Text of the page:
In the Nacirema tribe, during the courting phase, men signal that they want to speak with a woman by blowing a horn hollowed from rhinoceros tusks -- each woman has a different tune assigned specifically to her.Nacirema women have been known to get quite obsessive about these horn-calls, spending hours each day waiting for the sound of the horn.For the men of Bhutan, this tradition has been ingrained in their culture for the longest time—a form of courtship known as “night hunting.” Formally known as “bomena,” night hunting started in the eastern rural areas of Bhutan, and involved a man who would sneak up into a girl’s room and spend the night there.If caught, he would have to either marry the girl or work it off on the girl’s family’s fields.The women also spend countless hours analyzing the tracks their courters leave in the dirt outside their huts, often looking for deeper, hidden meanings or clues with regard to their level of romantic interest.Nacirema women have even been known to come down with what the tribespeople call "sweating sickness" during these early days of courting.If he liked her back, he would Amish courtship is notoriously secretive.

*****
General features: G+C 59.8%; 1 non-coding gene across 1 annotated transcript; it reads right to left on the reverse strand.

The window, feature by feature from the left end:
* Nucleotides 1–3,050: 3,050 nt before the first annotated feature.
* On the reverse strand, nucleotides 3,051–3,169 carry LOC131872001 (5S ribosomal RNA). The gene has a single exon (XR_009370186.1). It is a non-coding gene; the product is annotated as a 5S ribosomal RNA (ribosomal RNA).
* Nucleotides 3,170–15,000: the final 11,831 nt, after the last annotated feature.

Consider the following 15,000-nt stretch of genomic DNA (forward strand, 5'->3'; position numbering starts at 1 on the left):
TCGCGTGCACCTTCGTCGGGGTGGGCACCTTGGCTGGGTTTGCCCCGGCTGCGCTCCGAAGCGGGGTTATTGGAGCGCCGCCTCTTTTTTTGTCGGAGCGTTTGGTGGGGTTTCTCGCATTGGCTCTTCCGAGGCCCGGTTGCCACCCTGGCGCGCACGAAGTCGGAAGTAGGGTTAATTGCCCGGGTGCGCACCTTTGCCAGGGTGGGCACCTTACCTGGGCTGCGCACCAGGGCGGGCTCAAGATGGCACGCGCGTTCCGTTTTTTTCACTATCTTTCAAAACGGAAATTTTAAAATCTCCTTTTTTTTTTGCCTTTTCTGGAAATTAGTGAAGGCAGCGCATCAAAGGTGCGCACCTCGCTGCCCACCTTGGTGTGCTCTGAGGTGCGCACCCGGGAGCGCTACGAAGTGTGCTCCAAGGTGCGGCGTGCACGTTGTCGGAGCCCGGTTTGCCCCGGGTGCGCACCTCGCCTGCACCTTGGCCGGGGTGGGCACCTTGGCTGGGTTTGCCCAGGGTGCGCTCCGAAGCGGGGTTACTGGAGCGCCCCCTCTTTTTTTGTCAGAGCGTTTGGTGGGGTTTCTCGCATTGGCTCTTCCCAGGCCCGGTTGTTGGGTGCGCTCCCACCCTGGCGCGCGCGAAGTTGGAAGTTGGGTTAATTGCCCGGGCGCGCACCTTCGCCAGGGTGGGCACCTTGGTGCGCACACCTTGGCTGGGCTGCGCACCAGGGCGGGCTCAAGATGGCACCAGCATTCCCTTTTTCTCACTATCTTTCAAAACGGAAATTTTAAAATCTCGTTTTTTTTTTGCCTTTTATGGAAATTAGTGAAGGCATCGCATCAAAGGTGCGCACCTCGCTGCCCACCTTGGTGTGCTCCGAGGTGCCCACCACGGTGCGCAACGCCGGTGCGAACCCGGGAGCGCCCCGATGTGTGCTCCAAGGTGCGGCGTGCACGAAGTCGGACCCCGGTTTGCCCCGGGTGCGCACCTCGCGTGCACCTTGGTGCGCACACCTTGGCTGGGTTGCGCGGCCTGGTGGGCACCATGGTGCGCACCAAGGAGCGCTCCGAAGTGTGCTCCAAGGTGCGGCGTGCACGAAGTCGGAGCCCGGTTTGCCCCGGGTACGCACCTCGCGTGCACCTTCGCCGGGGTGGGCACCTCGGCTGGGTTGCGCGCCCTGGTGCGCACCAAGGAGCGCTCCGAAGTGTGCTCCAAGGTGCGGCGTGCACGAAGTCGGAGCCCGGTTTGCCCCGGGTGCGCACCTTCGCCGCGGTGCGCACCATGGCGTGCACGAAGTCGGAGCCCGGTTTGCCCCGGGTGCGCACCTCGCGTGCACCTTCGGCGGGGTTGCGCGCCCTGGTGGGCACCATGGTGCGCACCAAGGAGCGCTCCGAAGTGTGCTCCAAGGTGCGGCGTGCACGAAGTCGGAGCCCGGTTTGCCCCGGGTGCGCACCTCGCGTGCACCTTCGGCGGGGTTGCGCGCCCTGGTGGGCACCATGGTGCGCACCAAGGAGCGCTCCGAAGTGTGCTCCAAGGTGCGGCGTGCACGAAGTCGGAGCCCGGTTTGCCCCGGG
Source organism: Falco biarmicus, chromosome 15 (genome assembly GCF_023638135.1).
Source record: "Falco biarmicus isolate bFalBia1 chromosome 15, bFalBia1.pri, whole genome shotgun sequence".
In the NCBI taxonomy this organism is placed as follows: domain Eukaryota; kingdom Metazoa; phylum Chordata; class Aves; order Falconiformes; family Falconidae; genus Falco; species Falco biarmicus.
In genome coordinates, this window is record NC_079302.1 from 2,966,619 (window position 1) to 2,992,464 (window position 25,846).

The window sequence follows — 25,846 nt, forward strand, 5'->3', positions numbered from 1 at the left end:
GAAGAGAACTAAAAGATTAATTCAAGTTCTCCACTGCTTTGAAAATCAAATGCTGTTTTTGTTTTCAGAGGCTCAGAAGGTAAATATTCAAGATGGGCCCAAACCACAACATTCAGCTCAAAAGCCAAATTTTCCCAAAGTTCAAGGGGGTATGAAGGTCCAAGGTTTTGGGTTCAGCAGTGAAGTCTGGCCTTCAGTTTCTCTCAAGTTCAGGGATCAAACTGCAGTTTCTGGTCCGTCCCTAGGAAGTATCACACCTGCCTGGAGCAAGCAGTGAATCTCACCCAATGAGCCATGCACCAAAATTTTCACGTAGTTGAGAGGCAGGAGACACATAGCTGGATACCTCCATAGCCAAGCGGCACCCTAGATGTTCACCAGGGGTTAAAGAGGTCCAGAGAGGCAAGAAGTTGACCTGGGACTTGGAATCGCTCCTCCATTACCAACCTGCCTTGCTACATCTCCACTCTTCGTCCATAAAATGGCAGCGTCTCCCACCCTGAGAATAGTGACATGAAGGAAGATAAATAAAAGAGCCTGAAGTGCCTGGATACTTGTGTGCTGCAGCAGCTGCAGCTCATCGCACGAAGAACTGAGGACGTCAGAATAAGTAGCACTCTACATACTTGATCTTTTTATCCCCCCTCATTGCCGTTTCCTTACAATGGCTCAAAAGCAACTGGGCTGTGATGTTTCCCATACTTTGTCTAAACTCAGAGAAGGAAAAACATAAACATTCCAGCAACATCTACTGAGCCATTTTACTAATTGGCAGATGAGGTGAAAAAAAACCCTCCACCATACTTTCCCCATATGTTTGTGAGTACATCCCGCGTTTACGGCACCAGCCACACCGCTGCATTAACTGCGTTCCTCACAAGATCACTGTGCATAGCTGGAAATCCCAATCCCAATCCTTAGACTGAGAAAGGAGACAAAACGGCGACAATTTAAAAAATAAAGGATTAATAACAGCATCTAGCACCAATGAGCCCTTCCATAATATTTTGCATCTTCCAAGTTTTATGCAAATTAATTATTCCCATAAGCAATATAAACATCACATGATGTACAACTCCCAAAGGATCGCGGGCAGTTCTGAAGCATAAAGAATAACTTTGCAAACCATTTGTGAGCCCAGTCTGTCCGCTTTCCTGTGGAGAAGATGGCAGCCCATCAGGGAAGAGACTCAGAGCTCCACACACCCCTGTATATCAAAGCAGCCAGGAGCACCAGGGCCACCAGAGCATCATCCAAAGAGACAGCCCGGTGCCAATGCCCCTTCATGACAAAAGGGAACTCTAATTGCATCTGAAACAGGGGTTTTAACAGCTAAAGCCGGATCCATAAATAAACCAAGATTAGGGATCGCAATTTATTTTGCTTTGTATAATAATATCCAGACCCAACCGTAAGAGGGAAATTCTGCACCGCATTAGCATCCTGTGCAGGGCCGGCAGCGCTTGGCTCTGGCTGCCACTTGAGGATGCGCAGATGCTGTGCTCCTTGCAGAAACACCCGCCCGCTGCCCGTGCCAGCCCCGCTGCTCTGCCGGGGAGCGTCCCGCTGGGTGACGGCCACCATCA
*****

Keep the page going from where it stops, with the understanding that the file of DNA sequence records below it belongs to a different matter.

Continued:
Recently, I spent some time digging deeper into the Nacirema culture.
Instead they spent time with people their father saw as acceptable and the father typically setup their relationships.
The father looked for someone with power in the tribe or a strong warrior.
After long hours of research, I uncovered additional information about the Nacirema's mating and coupling customs, which, of course, piqued my interest given my specialty as a dating coach and columnist.
Apparently, the Nacirema women engage in all sorts of peculiar and extreme behavior when it comes to the mating game.